Product of the Week: Apture the Next Google?

With similar Stanford roots, Apture may revolutionize hyperlinks. It is hard to describe simply what this is, but for lack of a better term let’s call them “Virtualized Hyperlinks.”

Where you typically would click on a link and go to another page, this technology opens up an embedded window inside the page you are viewing, which keeps you from navigating away from the subject matter.

However, while the end-user benefit is clear, the benefit to the author and publisher are even greater. In testing this, I found I could create better links faster using Apture’s editing tool, which embeds a strong search engine into the process. For the publisher, this provides an opportunity to increase advertising real estate and increase revenue.

This could provide unique revenue opportunities, even for services like Reuters and Bloomberg. To make it work, all you need to do is add one line of HTML code to the document. The WashingtonPost.com and the BBC are a few of the first to use this technology.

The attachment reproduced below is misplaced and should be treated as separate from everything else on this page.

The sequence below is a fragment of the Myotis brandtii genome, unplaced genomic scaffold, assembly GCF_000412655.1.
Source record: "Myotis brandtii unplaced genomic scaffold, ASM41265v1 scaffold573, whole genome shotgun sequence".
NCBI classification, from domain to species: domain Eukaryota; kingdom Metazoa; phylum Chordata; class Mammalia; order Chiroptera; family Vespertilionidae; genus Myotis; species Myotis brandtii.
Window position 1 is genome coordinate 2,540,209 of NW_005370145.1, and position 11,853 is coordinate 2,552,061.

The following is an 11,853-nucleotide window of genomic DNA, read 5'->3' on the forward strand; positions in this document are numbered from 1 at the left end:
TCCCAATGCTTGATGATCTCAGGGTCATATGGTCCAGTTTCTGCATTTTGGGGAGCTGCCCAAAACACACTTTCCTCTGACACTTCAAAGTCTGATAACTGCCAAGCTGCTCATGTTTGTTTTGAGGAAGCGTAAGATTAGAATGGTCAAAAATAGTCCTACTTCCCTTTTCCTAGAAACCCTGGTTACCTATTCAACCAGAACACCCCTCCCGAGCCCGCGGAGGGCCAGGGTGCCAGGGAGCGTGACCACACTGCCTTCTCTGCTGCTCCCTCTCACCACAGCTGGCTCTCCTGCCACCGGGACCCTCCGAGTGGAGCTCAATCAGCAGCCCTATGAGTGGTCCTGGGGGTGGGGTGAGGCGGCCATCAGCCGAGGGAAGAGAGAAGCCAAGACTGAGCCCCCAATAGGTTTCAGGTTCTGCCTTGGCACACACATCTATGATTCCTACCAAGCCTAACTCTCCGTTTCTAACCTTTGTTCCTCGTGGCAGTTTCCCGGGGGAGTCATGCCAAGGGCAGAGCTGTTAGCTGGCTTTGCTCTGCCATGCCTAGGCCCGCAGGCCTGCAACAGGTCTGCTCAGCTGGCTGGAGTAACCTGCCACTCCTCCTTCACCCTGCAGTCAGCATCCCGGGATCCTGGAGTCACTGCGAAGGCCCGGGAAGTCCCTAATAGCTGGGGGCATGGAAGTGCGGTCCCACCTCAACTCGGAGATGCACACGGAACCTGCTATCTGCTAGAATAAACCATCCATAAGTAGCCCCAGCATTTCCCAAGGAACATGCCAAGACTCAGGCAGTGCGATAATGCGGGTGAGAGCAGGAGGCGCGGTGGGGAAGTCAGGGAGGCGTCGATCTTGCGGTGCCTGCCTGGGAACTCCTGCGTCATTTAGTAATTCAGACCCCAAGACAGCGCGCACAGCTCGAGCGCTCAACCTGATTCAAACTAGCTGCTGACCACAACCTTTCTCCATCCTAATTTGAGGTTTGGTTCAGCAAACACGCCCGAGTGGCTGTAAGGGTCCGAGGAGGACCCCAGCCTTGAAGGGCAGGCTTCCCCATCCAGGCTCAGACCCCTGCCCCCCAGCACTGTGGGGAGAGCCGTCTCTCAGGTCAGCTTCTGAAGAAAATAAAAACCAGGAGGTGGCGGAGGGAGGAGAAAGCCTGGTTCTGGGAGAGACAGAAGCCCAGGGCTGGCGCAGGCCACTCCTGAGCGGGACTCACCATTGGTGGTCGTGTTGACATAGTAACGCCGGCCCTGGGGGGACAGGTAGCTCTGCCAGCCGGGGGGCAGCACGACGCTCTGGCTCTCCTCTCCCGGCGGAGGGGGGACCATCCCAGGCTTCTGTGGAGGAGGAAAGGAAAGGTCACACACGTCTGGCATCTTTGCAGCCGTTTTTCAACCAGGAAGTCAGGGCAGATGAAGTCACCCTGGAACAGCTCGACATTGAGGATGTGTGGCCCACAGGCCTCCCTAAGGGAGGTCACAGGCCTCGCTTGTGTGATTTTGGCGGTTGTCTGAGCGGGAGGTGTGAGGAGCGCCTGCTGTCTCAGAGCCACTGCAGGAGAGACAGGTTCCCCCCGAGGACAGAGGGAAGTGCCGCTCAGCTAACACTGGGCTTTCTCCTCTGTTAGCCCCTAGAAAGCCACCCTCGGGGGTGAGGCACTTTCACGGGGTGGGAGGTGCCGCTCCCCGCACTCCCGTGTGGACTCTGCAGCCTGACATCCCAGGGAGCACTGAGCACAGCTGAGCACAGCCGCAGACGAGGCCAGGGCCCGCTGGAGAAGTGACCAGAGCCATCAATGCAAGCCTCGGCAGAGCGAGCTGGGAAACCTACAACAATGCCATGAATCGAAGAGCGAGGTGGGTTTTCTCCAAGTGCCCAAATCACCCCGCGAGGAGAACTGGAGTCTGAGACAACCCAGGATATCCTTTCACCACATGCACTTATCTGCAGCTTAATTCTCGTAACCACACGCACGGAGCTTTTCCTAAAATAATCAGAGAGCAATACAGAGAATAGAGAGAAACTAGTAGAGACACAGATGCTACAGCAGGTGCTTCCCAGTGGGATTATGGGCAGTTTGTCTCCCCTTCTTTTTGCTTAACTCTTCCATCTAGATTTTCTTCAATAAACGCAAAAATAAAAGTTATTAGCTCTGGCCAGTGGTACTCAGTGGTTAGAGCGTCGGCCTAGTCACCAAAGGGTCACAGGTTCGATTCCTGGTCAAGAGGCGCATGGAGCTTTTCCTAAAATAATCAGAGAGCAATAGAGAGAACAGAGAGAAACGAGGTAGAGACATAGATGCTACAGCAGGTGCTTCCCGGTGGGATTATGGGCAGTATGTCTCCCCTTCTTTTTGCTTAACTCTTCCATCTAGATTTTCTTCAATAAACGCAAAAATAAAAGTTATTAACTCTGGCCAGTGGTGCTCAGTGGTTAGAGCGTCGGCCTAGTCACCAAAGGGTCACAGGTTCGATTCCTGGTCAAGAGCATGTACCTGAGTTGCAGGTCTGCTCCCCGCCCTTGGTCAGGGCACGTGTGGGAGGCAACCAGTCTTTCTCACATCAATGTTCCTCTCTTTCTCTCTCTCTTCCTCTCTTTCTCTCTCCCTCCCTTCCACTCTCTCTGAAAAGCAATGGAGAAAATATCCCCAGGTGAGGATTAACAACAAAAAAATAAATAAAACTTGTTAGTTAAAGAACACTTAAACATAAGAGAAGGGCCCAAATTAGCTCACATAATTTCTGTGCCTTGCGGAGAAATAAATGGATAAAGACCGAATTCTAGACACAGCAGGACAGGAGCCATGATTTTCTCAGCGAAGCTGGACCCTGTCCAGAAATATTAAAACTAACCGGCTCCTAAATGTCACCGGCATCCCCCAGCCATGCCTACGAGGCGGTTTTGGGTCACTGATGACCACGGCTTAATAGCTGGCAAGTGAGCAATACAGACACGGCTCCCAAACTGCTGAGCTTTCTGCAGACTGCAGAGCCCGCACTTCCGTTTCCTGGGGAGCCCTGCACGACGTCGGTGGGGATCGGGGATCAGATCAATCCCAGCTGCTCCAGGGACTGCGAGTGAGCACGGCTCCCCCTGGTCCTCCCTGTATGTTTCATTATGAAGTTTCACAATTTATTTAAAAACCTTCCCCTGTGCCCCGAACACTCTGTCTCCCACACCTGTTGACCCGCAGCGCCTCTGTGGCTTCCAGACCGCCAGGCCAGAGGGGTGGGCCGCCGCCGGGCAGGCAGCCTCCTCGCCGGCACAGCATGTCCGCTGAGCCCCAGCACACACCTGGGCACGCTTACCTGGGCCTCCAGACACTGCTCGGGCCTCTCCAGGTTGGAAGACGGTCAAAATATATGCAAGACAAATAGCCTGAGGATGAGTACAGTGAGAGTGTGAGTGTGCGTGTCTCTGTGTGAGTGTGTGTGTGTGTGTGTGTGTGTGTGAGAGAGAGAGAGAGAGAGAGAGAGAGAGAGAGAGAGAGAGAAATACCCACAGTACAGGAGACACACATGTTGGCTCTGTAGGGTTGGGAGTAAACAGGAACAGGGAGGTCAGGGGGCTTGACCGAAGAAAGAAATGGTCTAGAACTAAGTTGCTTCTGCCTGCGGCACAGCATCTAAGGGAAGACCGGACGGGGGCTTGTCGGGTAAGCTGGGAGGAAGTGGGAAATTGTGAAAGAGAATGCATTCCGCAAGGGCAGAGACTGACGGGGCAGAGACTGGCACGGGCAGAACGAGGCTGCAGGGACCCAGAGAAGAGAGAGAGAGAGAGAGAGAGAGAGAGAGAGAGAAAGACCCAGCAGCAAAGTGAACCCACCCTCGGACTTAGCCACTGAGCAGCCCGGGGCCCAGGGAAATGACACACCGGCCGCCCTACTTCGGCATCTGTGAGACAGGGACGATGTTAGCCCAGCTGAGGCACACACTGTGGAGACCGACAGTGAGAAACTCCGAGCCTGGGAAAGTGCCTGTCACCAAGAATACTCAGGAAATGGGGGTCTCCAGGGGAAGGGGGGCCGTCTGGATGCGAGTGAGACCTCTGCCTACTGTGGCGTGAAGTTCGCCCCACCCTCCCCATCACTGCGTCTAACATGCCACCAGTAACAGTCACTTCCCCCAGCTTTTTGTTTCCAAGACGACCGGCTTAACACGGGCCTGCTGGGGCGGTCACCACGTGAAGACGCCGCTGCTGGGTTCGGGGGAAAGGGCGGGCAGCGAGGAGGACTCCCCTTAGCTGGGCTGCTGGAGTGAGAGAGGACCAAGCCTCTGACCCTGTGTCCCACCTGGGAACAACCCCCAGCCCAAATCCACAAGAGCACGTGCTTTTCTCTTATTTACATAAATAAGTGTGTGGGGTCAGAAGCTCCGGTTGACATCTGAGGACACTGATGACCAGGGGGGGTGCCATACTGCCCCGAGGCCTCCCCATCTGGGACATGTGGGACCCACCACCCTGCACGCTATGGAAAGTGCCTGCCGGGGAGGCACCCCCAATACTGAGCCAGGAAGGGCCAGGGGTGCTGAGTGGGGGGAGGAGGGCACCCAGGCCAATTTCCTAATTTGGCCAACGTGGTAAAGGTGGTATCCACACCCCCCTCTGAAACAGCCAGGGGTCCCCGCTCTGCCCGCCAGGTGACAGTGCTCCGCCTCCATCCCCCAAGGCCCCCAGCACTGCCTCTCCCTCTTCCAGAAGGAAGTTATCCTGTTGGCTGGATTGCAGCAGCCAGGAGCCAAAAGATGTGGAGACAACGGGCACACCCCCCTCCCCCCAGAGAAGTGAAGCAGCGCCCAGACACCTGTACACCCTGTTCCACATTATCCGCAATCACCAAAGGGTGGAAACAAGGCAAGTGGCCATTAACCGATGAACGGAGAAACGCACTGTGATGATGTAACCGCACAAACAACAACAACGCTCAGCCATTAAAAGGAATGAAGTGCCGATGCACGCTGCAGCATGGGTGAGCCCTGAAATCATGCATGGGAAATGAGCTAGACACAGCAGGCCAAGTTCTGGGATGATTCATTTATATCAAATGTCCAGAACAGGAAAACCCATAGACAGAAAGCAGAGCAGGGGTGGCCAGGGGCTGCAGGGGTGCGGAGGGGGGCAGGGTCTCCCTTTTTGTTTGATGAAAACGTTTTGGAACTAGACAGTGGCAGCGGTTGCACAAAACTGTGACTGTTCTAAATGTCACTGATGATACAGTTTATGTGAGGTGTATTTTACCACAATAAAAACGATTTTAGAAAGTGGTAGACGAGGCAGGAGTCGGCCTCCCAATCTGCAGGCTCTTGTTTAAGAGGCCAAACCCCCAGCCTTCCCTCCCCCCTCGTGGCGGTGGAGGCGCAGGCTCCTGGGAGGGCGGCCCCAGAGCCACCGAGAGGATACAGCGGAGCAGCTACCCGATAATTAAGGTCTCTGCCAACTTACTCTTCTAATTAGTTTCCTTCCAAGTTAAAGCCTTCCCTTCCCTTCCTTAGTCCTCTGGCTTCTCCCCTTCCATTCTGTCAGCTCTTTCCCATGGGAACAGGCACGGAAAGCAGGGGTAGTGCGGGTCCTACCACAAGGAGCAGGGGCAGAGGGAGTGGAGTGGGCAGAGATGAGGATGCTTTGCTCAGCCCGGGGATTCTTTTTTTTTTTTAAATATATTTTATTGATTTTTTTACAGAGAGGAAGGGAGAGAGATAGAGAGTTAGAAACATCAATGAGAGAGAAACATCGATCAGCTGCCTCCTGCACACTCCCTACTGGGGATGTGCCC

You can use the technology to embed videos and charts as well as just select the specific text on another Web page you want to reference. You can see the result on this site by clicking on “Carly Fiorina” or the “Compaq/HP” link in the piece, which took only about 30 seconds to modify.

This is the kind of thing that could revolutionize how I write, increase its impact, and vastly improve the reader’s experience, so it is my product of the week.

Rob Enderle is a TechNewsWorld columnist and the principal analyst for the Enderle Group, a consultancy that focuses on personal technology products and trends.